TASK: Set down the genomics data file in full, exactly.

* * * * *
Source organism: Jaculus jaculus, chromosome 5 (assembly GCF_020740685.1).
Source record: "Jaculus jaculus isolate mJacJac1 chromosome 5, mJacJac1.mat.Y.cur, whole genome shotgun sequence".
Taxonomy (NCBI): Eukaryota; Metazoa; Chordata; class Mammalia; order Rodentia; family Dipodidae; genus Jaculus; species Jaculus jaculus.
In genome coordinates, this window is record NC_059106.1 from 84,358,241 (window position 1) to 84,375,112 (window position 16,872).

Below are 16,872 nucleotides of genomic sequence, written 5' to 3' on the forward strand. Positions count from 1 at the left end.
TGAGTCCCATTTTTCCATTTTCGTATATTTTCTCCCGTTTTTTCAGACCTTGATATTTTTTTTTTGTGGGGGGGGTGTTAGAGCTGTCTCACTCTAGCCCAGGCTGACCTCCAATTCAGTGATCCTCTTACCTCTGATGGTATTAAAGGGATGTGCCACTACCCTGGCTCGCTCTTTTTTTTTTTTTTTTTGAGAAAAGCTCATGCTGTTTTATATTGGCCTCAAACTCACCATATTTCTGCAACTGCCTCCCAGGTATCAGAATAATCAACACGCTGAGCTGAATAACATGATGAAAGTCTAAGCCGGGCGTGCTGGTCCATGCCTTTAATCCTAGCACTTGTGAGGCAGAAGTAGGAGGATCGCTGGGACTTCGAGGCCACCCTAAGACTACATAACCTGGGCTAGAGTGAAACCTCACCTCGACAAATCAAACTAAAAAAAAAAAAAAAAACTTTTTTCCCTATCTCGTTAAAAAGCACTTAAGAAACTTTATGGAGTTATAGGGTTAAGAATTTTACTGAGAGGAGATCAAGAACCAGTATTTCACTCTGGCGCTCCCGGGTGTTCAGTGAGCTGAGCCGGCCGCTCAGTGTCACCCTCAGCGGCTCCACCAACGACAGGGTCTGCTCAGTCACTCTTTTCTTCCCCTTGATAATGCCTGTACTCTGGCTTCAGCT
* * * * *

Source organism: Jaculus jaculus, chromosome 5 (assembly GCF_020740685.1).
Source record: "Jaculus jaculus isolate mJacJac1 chromosome 5, mJacJac1.mat.Y.cur, whole genome shotgun sequence".
Taxonomy (NCBI): Eukaryota; Metazoa; Chordata; class Mammalia; order Rodentia; family Dipodidae; genus Jaculus; species Jaculus jaculus.
In genome coordinates, this window is record NC_059106.1 from 84,358,241 (window position 1) to 84,375,112 (window position 16,872).

Below are 16,872 nucleotides of genomic sequence, written 5' to 3' on the forward strand. Positions count from 1 at the left end.
TGAGTCCCATTTTTCCATTTTCGTATATTTTCTCCCGTTTTTTCAGACCTTGATATTTTTTTTTTGTGGGGGGGGTGTTAGAGCTGTCTCACTCTAGCCCAGGCTGACCTCCAATTCAGTGATCCTCTTACCTCTGATGGTATTAAAGGGATGTGCCACTACCCTGGCTCGCTCTTTTTTTTTTTTTTTTTGAGAAAAGCTCATGCTGTTTTATATTGGCCTCAAACTCACCATATTTCTGCAACTGCCTCCCAGGTATCAGAATAATCAACACGCTGAGCTGAATAACATGATGAAAGTCTAAGCCGGGCGTGCTGGTCCATGCCTTTAATCCTAGCACTTGTGAGGCAGAAGTAGGAGGATCGCTGGGACTTCGAGGCCACCCTAAGACTACATAACCTGGGCTAGAGTGAAACCTCACCTCGACAAATCAAACTAAAAAAAAAAAAAAAAACTTTTTTCCCTATCTCGTTAAAAAGCACTTAAGAAACTTTATGGAGTTATAGGGTTAAGAATTTTACTGAGAGGAGATCAAGAACCAGTATTTCACTCTGGCGCTCCCGGGTGTTCAGTGAGCTGAGCCGGCCGCTCAGTGTCACCCTCAGCGGCTCCACCAACGACAGGGTCTGCTCAGTCACTCTTTTCTTCCCCTTGATAATGCCTGTACTCTGGCTTCAGCT